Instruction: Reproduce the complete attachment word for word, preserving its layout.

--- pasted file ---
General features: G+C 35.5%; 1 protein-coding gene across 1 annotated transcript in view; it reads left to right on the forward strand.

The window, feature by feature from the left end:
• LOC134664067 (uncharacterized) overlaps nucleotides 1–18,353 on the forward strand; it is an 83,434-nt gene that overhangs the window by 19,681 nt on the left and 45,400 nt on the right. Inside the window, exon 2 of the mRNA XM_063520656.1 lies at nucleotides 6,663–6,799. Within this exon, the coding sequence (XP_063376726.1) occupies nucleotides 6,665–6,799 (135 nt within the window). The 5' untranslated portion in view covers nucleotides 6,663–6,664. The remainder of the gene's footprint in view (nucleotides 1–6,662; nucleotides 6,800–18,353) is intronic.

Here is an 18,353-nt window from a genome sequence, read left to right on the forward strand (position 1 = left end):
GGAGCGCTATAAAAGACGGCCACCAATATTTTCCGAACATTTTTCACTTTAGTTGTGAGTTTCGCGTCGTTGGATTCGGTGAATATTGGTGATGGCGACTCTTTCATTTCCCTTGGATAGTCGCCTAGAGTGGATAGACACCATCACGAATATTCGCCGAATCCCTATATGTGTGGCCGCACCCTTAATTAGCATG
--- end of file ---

General features: G+C 35.5%; 1 protein-coding gene across 1 annotated transcript in view; it reads left to right on the forward strand.

The window, feature by feature from the left end:
• LOC134664067 (uncharacterized) overlaps nucleotides 1–18,353 on the forward strand; it is an 83,434-nt gene that overhangs the window by 19,681 nt on the left and 45,400 nt on the right. Inside the window, exon 2 of the mRNA XM_063520656.1 lies at nucleotides 6,663–6,799. Within this exon, the coding sequence (XP_063376726.1) occupies nucleotides 6,665–6,799 (135 nt within the window). The 5' untranslated portion in view covers nucleotides 6,663–6,664. The remainder of the gene's footprint in view (nucleotides 1–6,662; nucleotides 6,800–18,353) is intronic.

Here is an 18,353-nt window from a genome sequence, read left to right on the forward strand (position 1 = left end):
GGAGCGCTATAAAAGACGGCCACCAATATTTTCCGAACATTTTTCACTTTAGTTGTGAGTTTCGCGTCGTTGGATTCGGTGAATATTGGTGATGGCGACTCTTTCATTTCCCTTGGATAGTCGCCTAGAGTGGATAGACACCATCACGAATATTCGCCGAATCCCTATATGTGTGGCCGCACCCTTAATTAGCATG